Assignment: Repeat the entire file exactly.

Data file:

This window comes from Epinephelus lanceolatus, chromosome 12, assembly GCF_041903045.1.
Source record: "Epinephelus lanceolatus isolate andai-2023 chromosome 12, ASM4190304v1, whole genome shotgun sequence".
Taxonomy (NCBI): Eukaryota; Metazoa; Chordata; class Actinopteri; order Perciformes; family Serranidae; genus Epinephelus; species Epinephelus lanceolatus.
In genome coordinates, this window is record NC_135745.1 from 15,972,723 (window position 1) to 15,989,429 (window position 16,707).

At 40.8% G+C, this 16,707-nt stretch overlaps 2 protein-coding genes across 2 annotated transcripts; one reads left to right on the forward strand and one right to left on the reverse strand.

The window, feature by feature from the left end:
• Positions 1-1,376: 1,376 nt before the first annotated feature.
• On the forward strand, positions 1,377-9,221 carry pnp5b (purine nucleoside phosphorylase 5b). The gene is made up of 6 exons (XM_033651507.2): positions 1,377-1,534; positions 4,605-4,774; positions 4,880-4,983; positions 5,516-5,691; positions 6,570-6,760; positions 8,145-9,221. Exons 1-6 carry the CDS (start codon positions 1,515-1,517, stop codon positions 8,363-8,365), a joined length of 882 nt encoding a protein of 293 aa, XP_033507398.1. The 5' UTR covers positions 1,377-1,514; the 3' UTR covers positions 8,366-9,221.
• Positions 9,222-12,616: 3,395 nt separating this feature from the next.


This window comes from Epinephelus lanceolatus, chromosome 12, assembly GCF_041903045.1.
Source record: "Epinephelus lanceolatus isolate andai-2023 chromosome 12, ASM4190304v1, whole genome shotgun sequence".
Taxonomy (NCBI): Eukaryota; Metazoa; Chordata; class Actinopteri; order Perciformes; family Serranidae; genus Epinephelus; species Epinephelus lanceolatus.
In genome coordinates, this window is record NC_135745.1 from 15,972,723 (window position 1) to 15,989,429 (window position 16,707).

At 40.8% G+C, this 16,707-nt stretch overlaps 2 protein-coding genes across 2 annotated transcripts; one reads left to right on the forward strand and one right to left on the reverse strand.

The window, feature by feature from the left end:
• Positions 1-1,376: 1,376 nt before the first annotated feature.
• On the forward strand, positions 1,377-9,221 carry pnp5b (purine nucleoside phosphorylase 5b). The gene is made up of 6 exons (XM_033651507.2): positions 1,377-1,534; positions 4,605-4,774; positions 4,880-4,983; positions 5,516-5,691; positions 6,570-6,760; positions 8,145-9,221. Exons 1-6 carry the CDS (start codon positions 1,515-1,517, stop codon positions 8,363-8,365), a joined length of 882 nt encoding a protein of 293 aa, XP_033507398.1. The 5' UTR covers positions 1,377-1,514; the 3' UTR covers positions 8,366-9,221.
• Positions 9,222-12,616: 3,395 nt separating this feature from the next.